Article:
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Determinants of Sovereign Risk: Macroeconomic Fundamentals and the Pricing of Sovereign Debt

  • Jens Hilscher

    (Brandeis University IBS)

  • Yves Nosbusch

    (Harvard University)

Standard option pricing theory cannot be applied when pricing sovereign debt. In the case of a country, there is no underlying asset that is traded or to which creditors hold claims in the event of default. We propose an empirically tractable model that addresses the distinct features of sovereign risk while retaining the intuition of the standard option pricing framework. In our model, an index of macroeconomic variables drives yield spreads over U.S. Treasuries, the probability of default, and the recovery value conditional on default. Our model predicts that both the level and the volatility of fundamentals matter for default risk. Using data on external sovereign debt prices for a sample of emerging market countries, we find that the volatility of terms of trade has a statistically and economically significant effect on spreads and default probabilities. The ratio of debt to GDP explains variation mainly in the time series of spreads rather than in the cross section. A variable summarizing a country's recent default history has additional explanatory power. Fitting our model to the data, we find that it can account for close to one third of observed spread variation. A one percent increase in the model predicted spread is associated with a 0.73 percent increase in the realized spread. We also find that the model fits better for borrowers of lower credit quality, a result that is consistent with recent findings in the corporate bond literature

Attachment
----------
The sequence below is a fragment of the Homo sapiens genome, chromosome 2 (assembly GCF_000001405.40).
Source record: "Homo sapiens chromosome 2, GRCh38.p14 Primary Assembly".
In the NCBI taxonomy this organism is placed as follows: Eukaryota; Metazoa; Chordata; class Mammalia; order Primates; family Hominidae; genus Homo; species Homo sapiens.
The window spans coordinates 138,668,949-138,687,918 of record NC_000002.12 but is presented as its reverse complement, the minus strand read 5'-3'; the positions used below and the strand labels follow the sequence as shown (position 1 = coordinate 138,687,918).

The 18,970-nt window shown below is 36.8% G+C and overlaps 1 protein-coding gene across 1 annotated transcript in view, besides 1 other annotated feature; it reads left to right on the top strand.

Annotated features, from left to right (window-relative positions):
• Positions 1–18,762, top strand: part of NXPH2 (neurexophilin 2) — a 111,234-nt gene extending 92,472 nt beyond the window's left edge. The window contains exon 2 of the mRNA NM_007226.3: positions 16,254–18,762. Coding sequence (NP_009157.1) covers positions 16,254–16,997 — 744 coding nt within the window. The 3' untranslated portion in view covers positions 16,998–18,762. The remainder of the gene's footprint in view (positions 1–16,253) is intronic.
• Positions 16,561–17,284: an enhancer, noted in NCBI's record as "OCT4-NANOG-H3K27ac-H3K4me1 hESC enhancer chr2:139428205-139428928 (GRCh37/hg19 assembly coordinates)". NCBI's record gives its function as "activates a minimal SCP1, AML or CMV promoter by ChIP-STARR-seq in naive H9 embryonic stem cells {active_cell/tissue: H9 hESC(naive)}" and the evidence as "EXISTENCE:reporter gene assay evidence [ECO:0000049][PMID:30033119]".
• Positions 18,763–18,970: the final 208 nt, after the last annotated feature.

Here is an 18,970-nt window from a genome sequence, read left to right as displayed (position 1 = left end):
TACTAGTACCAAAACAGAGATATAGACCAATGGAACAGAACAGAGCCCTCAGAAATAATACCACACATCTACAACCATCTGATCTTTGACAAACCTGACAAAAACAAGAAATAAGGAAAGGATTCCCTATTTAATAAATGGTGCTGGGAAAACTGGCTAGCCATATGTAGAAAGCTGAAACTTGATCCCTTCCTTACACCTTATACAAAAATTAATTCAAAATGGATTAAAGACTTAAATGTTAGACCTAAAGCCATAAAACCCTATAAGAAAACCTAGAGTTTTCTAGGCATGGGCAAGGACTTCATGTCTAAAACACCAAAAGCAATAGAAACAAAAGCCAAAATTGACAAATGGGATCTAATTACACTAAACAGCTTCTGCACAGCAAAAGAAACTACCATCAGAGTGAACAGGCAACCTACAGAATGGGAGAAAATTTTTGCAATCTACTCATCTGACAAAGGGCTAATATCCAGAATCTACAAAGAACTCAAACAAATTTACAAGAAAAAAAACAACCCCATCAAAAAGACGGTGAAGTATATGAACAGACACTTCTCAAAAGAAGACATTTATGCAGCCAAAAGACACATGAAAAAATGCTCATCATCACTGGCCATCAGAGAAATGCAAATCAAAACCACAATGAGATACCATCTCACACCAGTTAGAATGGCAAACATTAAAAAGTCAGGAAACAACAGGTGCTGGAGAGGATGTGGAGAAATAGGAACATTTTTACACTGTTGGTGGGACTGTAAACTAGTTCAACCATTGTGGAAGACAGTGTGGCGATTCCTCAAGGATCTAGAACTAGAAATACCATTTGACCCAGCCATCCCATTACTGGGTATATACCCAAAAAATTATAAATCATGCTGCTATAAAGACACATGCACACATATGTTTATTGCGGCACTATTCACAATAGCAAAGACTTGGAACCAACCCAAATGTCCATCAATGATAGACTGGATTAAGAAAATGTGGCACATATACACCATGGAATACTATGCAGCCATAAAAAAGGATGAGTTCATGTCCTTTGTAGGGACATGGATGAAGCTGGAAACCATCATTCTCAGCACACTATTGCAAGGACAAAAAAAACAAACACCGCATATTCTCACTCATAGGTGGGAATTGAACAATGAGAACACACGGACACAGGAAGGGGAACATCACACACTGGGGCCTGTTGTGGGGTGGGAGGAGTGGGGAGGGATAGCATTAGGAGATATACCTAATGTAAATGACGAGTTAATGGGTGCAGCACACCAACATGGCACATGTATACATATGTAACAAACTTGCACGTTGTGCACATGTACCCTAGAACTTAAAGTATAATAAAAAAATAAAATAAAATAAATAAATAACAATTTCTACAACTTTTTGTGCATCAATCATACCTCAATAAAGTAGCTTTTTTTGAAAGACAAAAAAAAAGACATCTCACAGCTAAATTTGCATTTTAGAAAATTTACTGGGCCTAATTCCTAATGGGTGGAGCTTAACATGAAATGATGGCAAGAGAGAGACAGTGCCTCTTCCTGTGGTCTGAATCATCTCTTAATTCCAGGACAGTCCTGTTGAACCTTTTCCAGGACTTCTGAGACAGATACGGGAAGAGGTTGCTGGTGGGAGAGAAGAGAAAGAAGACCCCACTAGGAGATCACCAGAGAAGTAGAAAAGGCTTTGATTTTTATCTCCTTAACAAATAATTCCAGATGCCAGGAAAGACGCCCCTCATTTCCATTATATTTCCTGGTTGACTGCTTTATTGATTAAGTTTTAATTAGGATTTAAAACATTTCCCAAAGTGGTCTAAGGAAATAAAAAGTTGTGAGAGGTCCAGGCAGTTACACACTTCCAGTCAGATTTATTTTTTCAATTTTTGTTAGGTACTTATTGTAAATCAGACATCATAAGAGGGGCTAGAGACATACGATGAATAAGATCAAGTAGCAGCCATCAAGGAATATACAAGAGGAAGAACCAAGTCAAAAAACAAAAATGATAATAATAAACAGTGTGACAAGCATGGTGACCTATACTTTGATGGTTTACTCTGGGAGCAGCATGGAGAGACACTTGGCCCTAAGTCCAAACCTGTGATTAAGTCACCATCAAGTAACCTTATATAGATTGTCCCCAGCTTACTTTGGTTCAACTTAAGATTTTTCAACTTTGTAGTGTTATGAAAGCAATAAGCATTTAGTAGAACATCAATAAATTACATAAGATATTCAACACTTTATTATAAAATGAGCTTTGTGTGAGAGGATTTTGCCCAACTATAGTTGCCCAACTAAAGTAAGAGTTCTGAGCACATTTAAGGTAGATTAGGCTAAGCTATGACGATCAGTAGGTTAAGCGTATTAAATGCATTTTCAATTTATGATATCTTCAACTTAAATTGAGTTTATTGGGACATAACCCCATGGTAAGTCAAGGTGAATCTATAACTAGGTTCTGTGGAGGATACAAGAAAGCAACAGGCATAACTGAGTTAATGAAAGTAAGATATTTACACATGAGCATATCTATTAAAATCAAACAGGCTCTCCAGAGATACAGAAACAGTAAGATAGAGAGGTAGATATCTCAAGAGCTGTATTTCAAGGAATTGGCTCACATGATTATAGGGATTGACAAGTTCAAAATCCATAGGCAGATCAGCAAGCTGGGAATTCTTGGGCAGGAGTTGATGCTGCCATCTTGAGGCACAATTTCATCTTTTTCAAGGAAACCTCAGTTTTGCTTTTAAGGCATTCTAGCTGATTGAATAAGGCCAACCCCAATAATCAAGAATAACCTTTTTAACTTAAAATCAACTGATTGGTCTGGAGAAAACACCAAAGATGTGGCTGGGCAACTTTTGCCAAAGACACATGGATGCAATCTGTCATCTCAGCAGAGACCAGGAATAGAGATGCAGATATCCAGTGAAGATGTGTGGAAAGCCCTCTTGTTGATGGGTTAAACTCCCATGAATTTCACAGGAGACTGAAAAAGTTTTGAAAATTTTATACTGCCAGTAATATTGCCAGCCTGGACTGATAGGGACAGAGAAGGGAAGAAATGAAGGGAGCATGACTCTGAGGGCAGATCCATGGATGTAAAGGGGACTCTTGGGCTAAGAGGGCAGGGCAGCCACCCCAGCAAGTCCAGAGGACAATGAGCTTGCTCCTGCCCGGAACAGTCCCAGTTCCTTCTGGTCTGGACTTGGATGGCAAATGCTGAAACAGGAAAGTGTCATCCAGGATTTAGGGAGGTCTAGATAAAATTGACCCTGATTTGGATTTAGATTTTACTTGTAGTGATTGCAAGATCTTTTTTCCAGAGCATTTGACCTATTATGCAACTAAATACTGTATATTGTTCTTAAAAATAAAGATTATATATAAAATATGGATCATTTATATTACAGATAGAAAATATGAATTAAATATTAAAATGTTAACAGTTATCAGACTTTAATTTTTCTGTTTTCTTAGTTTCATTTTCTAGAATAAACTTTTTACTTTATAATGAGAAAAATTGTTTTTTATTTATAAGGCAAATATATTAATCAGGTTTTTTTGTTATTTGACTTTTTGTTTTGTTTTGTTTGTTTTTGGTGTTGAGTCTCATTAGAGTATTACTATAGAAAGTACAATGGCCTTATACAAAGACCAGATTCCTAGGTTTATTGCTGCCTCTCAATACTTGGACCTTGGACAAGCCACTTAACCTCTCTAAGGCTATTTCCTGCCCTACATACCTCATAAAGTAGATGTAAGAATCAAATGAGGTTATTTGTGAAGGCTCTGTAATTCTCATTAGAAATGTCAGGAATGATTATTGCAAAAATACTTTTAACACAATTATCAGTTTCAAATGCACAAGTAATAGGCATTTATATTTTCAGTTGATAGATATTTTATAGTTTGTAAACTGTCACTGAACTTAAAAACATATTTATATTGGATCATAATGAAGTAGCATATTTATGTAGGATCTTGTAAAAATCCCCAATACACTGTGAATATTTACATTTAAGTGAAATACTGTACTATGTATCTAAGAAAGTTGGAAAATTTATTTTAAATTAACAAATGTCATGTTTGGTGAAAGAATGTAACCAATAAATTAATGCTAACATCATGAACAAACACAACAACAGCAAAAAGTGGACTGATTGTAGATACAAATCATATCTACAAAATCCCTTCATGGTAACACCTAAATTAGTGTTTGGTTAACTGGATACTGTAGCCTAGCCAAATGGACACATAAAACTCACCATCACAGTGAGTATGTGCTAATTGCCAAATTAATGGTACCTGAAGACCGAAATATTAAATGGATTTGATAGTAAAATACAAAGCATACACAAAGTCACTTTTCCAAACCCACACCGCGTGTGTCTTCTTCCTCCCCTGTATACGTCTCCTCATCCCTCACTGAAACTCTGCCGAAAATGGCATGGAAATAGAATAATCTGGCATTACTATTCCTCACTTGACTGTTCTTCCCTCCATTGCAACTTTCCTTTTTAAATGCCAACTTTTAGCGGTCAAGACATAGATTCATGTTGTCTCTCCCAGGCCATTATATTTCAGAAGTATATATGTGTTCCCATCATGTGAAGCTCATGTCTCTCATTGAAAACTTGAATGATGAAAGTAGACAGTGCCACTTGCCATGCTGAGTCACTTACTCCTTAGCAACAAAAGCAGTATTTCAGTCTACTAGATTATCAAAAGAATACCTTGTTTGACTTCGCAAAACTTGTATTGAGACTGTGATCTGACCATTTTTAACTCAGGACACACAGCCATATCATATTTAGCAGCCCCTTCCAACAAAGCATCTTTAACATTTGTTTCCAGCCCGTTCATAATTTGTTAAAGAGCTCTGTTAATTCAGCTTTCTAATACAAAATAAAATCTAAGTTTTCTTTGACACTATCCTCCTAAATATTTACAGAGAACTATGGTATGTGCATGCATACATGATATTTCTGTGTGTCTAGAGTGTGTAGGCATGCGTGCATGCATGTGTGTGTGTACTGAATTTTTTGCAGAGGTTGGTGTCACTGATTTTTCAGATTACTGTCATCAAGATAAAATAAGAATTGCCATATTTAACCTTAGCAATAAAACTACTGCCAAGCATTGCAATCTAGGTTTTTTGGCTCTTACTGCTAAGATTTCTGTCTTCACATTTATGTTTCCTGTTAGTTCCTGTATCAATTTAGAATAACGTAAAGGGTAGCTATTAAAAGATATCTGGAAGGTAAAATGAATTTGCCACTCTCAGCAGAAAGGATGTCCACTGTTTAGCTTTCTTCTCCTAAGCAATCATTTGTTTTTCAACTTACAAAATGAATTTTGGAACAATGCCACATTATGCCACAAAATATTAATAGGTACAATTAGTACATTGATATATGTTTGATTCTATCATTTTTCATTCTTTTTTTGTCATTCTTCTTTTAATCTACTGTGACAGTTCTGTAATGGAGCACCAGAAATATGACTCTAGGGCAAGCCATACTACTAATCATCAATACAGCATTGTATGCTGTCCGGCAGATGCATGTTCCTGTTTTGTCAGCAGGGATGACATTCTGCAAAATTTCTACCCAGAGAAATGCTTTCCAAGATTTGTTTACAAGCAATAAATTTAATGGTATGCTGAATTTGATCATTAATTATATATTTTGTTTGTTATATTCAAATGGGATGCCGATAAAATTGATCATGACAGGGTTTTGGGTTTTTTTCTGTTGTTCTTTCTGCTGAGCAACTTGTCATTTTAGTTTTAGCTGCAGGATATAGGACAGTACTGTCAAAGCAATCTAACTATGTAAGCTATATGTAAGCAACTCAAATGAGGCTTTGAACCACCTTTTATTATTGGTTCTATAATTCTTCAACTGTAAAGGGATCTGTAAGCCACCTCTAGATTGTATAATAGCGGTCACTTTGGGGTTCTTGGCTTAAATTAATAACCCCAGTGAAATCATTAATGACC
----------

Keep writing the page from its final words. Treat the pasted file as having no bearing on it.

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Paper provided by Money Macro and Finance Research Group in its series Money Macro and Finance (MMF) Research Group Conference 2006 with number 114.

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Date of creation: 02 Feb 2007
Date of revision: 24 Apr 2007
Handle: RePEc:mmf:mmfc06:114
Contact details of provider: Web page: http://www.essex.ac.uk/afm/mmf/index.html

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